Foraging is a national pastime. It’s in the national psyche. There is a certain satisfaction of getting something for nothing; it’s fresh and tastes twice as good. The pickings around here are plentiful but you need local knowledge about when to find things and where to look.
We are in the middle of the Jonquil season. For three weeks the woods north of Cormatin are visited en masse and stripped of their jonquils, a tiny wild daffodil. I have no idea why, as once picked they do not last long. Signposts lead to car parks where buvets are set up to provide refreshments.
Today saw the first day of the trout season and groups of men dressed up in full gear were to be found fishing in the ditches that drain the fields. The run-off from the mountains at this time of the year brings down abundant trout.
Very soon we will be looking for the wild asparagus amongst the wild garlic in the woods above the village. Dandelions are picked before flowering to make salads, especially tasty with bacon and a lightly poached egg.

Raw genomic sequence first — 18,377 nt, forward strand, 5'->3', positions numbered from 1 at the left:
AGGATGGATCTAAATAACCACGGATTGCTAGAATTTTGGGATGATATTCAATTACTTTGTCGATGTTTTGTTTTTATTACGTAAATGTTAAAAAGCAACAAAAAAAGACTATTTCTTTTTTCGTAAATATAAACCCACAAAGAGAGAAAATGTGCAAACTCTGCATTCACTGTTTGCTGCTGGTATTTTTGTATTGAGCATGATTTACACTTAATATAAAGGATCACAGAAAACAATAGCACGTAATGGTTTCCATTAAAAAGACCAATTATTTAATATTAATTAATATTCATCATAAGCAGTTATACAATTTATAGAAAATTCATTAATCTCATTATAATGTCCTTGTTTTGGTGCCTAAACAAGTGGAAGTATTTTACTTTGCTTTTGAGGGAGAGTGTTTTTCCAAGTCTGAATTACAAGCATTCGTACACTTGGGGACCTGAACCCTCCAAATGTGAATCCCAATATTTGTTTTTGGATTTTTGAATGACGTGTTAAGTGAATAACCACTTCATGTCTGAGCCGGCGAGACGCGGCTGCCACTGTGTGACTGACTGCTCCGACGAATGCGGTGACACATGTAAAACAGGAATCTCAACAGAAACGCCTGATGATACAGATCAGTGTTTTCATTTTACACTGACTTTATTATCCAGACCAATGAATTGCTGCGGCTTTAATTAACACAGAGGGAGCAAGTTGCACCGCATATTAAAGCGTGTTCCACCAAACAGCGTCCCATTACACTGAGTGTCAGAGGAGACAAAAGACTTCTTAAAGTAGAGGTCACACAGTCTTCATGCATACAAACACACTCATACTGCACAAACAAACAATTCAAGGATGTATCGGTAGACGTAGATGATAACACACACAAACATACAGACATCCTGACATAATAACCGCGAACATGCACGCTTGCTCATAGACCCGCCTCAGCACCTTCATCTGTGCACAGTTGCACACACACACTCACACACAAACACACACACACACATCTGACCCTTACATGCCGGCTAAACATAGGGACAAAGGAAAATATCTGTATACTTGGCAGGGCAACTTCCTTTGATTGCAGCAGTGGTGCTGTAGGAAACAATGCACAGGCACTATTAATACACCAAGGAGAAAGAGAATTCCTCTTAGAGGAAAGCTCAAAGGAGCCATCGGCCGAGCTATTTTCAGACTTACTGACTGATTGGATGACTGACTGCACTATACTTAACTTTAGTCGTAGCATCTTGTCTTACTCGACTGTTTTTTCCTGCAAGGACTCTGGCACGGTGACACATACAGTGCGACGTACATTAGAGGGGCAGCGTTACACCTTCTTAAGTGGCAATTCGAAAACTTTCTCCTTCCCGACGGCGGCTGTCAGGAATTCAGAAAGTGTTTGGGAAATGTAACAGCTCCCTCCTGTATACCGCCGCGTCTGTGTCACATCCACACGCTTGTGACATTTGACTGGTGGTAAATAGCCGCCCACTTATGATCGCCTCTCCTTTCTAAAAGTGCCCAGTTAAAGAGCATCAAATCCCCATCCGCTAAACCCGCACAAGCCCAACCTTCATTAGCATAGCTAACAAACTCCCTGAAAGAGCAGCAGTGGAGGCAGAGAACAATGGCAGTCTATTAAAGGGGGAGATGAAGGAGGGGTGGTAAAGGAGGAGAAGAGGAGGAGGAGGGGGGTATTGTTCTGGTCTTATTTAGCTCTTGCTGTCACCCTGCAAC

There are many edible types of mushrooms. If in doubt you can take your basket of fungi to the pharmacist to make sure they are safe to eat. We were told the secret of where to find morels but we have yet to find any (under the ash trees near the voie verte!). When collecting mushrooms you use a loose weave wicker basket to let the spores drop out along the way and propagate. Luckily I happen to have made several baskets with holes in the bottom in our vannerie sessions!
Of course in the autumn there are blackberries, walnuts and chestnuts along the hedgerows. Figs and hazelnuts, apples and cherries are also plentiful.
Then we are into winter again and the hunting season. A most popular pastime using dogs which are kept solely for hunting. They say that without the hunt wild boar and deer would overrun the countryside. Despite that I am always pleased when I pass hunters standing out in the cold and rain not finding anything to shoot.